There are a wide variety of potential causes for dog mouth blisters, including kidney disease, cancer, infection, and dental problems. All of these issues should be treated by a licensed veterinarian. Occasionally a dog may get mouth blisters from chewing on hard objects which may splinter and become lodged in the mouth or cut the dog’s lip or gums. If this occurs, an infection may take root in the abrasion.
As part of a normal physical exam, dogs’ mouths should be checked since oral health can be a good indicator of overall health. Although in many cases the causes of mouth blisters in dogs are benign and fully treatable, sometimes they are cause for concern. Oral cancer and kidney disease can both lead to mouth blisters. In many cases these will be the only noticeable physical symptom that owners detect.
Many times, dog mouth blisters will be caused by underlying dental problems. Gum disease and mouth infections may occur together since bacteria can enter infected gums. Dogs also sometimes chew on things they shouldn’t. Pieces of bone, sticks, or other hard items can sometimes lodge in the gums or cheek and bacteria may enter the wound, causing an infection. If a bacterial infection is to blame for the mouth blisters, the area will likely also be inflamed and red.
More serious conditions may also lead to dog mouth blisters. The most serious of these is oral cancer, which often leads to blisters in the back of the mouth close to the throat. Kidney disease may also cause sores or ulcers to appear in the mouth once the condition becomes severe enough.
Owners who notice blisters in their dogs mouths should first try to alleviate any pain. This can be done through oral numbing medications or other painkillers that have been approved by a veterinarian. Dogs should be examined by a vet as soon as possible after the discovery of a mouth ulcer to ensure that it is not serious. Minor infections and sores will typically be treated with medication, while more serious conditions may require ongoing treatment.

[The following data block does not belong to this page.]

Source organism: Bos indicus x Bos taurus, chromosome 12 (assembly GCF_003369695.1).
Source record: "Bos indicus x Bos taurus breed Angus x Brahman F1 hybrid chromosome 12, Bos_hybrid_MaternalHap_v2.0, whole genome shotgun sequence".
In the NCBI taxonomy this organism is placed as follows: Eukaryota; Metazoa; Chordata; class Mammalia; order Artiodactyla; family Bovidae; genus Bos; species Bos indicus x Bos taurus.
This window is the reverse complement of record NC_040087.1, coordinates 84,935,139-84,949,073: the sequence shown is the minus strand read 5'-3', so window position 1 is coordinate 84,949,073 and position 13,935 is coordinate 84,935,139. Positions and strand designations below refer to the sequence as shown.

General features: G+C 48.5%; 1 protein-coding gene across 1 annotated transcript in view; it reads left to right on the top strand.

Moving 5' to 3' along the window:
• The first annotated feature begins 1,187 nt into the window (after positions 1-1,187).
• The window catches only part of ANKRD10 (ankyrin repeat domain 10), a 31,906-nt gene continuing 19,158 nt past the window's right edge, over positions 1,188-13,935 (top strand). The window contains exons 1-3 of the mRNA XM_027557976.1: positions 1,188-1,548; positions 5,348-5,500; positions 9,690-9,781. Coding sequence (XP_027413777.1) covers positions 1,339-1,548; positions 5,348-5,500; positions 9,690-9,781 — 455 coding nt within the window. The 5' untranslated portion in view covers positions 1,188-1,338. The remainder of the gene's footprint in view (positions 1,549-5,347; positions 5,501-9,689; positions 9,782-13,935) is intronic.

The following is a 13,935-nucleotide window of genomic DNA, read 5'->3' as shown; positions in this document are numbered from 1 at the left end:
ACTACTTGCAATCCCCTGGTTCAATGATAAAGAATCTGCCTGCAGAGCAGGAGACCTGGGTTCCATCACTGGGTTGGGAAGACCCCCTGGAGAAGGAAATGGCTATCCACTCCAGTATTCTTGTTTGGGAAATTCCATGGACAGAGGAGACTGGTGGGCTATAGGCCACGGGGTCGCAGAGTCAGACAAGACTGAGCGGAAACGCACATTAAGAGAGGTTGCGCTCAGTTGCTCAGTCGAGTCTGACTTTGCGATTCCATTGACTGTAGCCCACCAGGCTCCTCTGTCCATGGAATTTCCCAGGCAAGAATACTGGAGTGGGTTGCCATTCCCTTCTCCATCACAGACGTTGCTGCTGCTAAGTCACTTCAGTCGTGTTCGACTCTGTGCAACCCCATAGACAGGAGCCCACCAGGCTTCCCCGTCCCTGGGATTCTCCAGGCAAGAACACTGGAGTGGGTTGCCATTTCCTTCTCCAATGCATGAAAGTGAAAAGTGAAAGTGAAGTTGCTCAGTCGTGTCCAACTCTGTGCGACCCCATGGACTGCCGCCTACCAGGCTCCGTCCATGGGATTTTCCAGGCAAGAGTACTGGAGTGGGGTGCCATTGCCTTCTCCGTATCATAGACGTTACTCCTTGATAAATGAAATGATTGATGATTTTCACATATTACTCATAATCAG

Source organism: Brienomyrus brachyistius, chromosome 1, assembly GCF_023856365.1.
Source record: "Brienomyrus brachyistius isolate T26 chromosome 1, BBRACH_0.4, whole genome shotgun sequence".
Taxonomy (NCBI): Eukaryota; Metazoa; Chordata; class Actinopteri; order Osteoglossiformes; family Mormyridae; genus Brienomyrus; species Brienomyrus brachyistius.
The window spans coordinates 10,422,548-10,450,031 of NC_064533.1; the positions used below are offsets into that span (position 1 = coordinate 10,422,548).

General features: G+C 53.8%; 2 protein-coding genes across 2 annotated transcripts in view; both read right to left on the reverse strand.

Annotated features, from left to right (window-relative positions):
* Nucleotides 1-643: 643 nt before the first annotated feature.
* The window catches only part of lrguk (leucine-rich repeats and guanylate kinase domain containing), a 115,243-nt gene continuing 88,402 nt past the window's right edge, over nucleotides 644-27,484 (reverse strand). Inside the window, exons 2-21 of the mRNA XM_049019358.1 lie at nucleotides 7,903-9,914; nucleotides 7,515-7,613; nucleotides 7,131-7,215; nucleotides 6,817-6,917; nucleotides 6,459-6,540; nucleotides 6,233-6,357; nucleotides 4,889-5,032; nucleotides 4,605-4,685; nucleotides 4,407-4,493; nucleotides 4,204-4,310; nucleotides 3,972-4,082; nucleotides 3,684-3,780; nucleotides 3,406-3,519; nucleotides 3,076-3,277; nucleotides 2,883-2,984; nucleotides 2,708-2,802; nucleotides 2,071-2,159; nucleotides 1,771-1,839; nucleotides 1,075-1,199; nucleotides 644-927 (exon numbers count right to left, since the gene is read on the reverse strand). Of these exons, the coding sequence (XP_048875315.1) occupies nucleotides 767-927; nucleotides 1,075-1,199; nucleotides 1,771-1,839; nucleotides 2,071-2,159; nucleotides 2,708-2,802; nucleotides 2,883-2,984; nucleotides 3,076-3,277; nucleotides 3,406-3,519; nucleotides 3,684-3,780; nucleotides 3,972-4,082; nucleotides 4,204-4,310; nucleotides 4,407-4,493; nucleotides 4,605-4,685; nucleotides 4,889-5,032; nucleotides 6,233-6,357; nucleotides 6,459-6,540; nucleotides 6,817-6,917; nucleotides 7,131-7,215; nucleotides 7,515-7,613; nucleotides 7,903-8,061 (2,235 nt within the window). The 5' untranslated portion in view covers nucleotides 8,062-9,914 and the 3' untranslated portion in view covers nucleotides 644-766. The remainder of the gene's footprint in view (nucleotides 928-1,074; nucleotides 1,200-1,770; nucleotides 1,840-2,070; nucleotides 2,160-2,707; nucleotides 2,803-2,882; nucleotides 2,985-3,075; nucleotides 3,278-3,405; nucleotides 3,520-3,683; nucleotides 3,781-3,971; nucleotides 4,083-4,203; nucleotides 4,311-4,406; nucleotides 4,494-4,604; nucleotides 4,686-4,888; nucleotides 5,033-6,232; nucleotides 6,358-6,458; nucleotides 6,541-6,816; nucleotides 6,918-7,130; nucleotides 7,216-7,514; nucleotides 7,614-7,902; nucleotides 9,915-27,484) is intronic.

Pet owners should not give their dogs any medication without first speaking to a vet. Dog mouth blisters that are accompanied by bleeding, oozing, or severe pain may require immediate medical attention at an emergency vet hospital. This also goes for dogs that have severe fever, vomiting, diarrhea, or loss of appetite. These could be signs of a serious infection or condition.
Other Dental Health Issues
When searching “What are mouth blisters on dogs?”, you probably end up reading about dental health problems first. This is logical, considering where the blisters are located. Mouth inflammation and ulcers can come from gum disease, bacterial infections, and oral cancers. However, there are less common causes that your vet may check for when examining your dog.
Chronic Ulcerative Paradental Stomatitis (CUPS)
Painful ulcers and inflammation can result from chronic ulcerative paradental stomatitis. With this condition, blisters often appear on the gums and the soft membrane lining the inside of the mouth. If they appear on the gums near the lips, these are called “kissing lesions.” The most common trigger for CUPS is a hypersensitive immune response, particularly to bacteria inside the mouth and plaque buildup on tooth surfaces. Besides the telltale blisters, CUPS comes with other recognizable symptoms:
- Chronic bad breath
- Sore and inflamed gums
- Thick and ropey saliva
- Reduction or loss of appetite
- Exposed bone or “dry socket”
- Scars on the sides of the tongue